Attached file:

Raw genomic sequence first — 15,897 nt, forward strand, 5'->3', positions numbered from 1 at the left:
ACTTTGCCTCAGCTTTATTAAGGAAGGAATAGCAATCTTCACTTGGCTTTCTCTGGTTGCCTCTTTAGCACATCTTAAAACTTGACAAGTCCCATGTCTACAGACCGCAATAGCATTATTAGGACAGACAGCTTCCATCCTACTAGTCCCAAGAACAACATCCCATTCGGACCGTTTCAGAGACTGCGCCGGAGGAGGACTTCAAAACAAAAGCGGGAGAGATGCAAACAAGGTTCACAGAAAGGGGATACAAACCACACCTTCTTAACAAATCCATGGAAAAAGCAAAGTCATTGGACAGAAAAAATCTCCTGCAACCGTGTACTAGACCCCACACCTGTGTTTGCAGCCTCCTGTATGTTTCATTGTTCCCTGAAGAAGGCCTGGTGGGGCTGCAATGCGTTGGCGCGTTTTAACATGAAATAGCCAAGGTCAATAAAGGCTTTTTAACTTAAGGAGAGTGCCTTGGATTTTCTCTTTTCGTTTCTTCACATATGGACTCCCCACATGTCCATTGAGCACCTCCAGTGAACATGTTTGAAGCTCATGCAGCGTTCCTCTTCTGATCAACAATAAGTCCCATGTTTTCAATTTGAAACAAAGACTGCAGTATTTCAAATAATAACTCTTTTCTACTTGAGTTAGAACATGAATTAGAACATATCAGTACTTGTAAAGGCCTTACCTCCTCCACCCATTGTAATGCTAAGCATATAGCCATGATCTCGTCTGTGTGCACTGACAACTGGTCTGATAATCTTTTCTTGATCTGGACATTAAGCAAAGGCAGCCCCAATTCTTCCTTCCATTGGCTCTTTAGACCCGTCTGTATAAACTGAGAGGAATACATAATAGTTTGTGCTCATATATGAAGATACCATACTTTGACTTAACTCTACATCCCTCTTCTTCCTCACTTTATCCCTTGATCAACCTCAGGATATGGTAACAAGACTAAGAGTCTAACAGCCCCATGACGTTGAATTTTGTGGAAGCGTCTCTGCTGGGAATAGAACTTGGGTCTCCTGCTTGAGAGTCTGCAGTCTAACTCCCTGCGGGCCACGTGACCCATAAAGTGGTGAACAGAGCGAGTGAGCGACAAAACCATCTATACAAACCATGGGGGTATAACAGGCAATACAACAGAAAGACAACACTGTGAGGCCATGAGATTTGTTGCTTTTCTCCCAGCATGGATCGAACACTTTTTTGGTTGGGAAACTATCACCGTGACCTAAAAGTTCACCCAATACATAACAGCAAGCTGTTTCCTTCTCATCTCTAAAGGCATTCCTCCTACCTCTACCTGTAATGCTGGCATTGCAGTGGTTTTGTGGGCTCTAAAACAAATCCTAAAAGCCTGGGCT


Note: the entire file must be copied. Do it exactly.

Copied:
Raw genomic sequence first — 15,897 nt, forward strand, 5'->3', positions numbered from 1 at the left:
ACTTTGCCTCAGCTTTATTAAGGAAGGAATAGCAATCTTCACTTGGCTTTCTCTGGTTGCCTCTTTAGCACATCTTAAAACTTGACAAGTCCCATGTCTACAGACCGCAATAGCATTATTAGGACAGACAGCTTCCATCCTACTAGTCCCAAGAACAACATCCCATTCGGACCGTTTCAGAGACTGCGCCGGAGGAGGACTTCAAAACAAAAGCGGGAGAGATGCAAACAAGGTTCACAGAAAGGGGATACAAACCACACCTTCTTAACAAATCCATGGAAAAAGCAAAGTCATTGGACAGAAAAAATCTCCTGCAACCGTGTACTAGACCCCACACCTGTGTTTGCAGCCTCCTGTATGTTTCATTGTTCCCTGAAGAAGGCCTGGTGGGGCTGCAATGCGTTGGCGCGTTTTAACATGAAATAGCCAAGGTCAATAAAGGCTTTTTAACTTAAGGAGAGTGCCTTGGATTTTCTCTTTTCGTTTCTTCACATATGGACTCCCCACATGTCCATTGAGCACCTCCAGTGAACATGTTTGAAGCTCATGCAGCGTTCCTCTTCTGATCAACAATAAGTCCCATGTTTTCAATTTGAAACAAAGACTGCAGTATTTCAAATAATAACTCTTTTCTACTTGAGTTAGAACATGAATTAGAACATATCAGTACTTGTAAAGGCCTTACCTCCTCCACCCATTGTAATGCTAAGCATATAGCCATGATCTCGTCTGTGTGCACTGACAACTGGTCTGATAATCTTTTCTTGATCTGGACATTAAGCAAAGGCAGCCCCAATTCTTCCTTCCATTGGCTCTTTAGACCCGTCTGTATAAACTGAGAGGAATACATAATAGTTTGTGCTCATATATGAAGATACCATACTTTGACTTAACTCTACATCCCTCTTCTTCCTCACTTTATCCCTTGATCAACCTCAGGATATGGTAACAAGACTAAGAGTCTAACAGCCCCATGACGTTGAATTTTGTGGAAGCGTCTCTGCTGGGAATAGAACTTGGGTCTCCTGCTTGAGAGTCTGCAGTCTAACTCCCTGCGGGCCACGTGACCCATAAAGTGGTGAACAGAGCGAGTGAGCGACAAAACCATCTATACAAACCATGGGGGTATAACAGGCAATACAACAGAAAGACAACACTGTGAGGCCATGAGATTTGTTGCTTTTCTCCCAGCATGGATCGAACACTTTTTTGGTTGGGAAACTATCACCGTGACCTAAAAGTTCACCCAATACATAACAGCAAGCTGTTTCCTTCTCATCTCTAAAGGCATTCCTCCTACCTCTACCTGTAATGCTGGCATTGCAGTGGTTTTGTGGGCTCTAAAACAAATCCTAAAAGCCTGGGCT